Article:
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Save the Children: Working to Ensure No Child Is Left Behind

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Sarah Moorcroft_Save the children

Sarah Moorcroft

Senior Education Advisor, Save the Children Canada

Maria Paula Martinez_Save the children

Maria Paula Martinez

Executive Director, Save the Children Colombia

Save the Children is working to ensure gender-transformative and inclusive education is available to children worldwide.


Education is a fundamental right for every child — but in a turbulent and crisis-ridden world, access to education and children’s rights are often jeopardized. “New estimates show that 222 million school-aged children are affected by crises globally,” says Sarah Moorcroft, Senior Education Advisor with Save the Children. “There are approximately 78 million children out of school, and of those attending school, almost 120 million aren’t achieving minimum proficiency in reading or mathematics.” Save the Children is on a mission to change this. Its programming focuses on gender-transformative and inclusive education, particularly in regions where there are major crises related to conflict, climate change, and poverty — including Colombia, the Democratic Republic of the Congo, Ethiopia, Mali, Mozambique, and Nigeria.

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Longstanding commitment

Education is critical. It saves lives and protects children. Out-of-school children are at greater risk of abuse and exploitation, such as sexual and gender-based violence (including child marriage), harmful work, and recruitment by armed groups. Education also promotes gender equality, and women and girls’ empowerment.

“Save the Children is dedicated to advancing the rights of children worldwide,” says Moorcroft. “We believe that every girl and boy has the right to survive and thrive. We do whatever it takes and go wherever the need to give children healthy starts in life, including the opportunity to learn and to be protected from harm. We work with community partners to ensure the unique needs of children are met and their voices are heard. Through the help of our dedicated donors and supporters, we work with children to realize their rights, transforming their lives and the future we share.”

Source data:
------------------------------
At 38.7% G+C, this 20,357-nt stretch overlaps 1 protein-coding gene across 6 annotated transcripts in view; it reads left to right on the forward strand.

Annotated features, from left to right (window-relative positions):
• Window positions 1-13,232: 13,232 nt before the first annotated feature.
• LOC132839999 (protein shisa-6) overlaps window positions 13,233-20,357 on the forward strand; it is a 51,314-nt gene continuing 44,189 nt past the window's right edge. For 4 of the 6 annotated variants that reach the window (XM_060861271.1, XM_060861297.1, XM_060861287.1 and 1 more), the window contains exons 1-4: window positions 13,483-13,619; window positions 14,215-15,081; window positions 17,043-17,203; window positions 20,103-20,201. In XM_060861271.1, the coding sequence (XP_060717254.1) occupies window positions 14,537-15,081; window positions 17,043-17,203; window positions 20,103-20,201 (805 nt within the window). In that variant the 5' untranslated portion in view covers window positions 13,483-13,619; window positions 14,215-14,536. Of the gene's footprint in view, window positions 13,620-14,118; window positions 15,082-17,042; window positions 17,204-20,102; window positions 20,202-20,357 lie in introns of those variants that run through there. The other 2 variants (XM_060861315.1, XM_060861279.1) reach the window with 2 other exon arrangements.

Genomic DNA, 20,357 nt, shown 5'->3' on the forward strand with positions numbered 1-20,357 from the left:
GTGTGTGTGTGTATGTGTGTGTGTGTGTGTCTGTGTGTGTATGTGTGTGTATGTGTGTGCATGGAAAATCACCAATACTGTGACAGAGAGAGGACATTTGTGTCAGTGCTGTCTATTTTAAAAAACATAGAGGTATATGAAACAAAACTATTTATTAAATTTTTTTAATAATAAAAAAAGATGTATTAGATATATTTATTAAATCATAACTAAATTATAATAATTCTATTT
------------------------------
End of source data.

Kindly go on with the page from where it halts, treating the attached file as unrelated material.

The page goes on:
For 100 years, Save the Children has been an established and trusted voice as the world’s leading independent organization for children. It’s committed to making a difference in the lives of the world’s most vulnerable children, wherever they are.

A combination of compounding crises

“What we have in Colombia right now is a combination of crises,” says Maria Paula Martinez, Executive Director of Save the Children Colombia. “We’ve been experiencing armed conflict between different groups fighting for control of the territory for 70 years, mainly because of drug trafficking. We also have the migration crisis. Over the past few years, at least seven million Venezuelans have left their country to escape violence, the collapse of the Venezuelan economy, and political turmoil, and 2.3 million of those people have come to Colombia — the majority of whom are children and youth. Lastly, our people are also being impacted by natural disasters and the effects of climate change.”

These crises, coupled with COVID restrictions in Colombia, have left many children and youth in unsafe situations and out of school. “Non-attendance rates increased by 13.7 per cent in 2022 and in rural areas this has reached up to 30 per cent,” says Moorcroft. “According to Colombia’s Ministry of Education, for every 100 children in the education system, only 44 graduate. This is unacceptable.”

Beyond Borders

Save the children infographic_National post

Save the Children is helping address this with its Colombia-based Beyond Borders project. “Beyond Borders came about as part of the Canadian government’s $400 million commitment to women and girls’ education in fragile, conflict, and crisis situations,” says Moorcroft. “It’s a two-and-a-half-year, $11-million project funded in partnership with Global Affairs Canada that has reached more than 26,000 girls and boys affected by the conflict and crises on the Colombia-Venezuela border to support the realization of their right to quality, safe, and inclusive education.”

Beyond Borders focuses on three main pillars: increasing equitable access to education for children, improving the quality and gender-responsiveness of teaching and school provisions, and improving educational governance by strengthening policies, planning, and coordination to ensure the needs of crisis-affected children, particularly girls, are met. To accomplish this, Save the Children partners with numerous stakeholders, including local women’s organizations, schools, and government.

Bridging inequality gaps

“Investing in girls’ education, especially in a country like Colombia, contributes to bridging the inequality gaps,” says Martinez.

Beyond Borders supports children like Marcela*, who at age 13 was forced to leave Venezuela. Marcela and her family took refuge at the Colombian-Venezuelan border. Since arriving in Colombia, Marcela has faced discrimination, struggled in school, and during COVID, was unable to access virtual classes due to technology constraints. Through Beyond Borders, she became a member of a Girls’ Club, participated in a girl-led campaign “My Dreams Go With Me” for migrant girls to tell their stories, and secured a tablet to access virtual classes.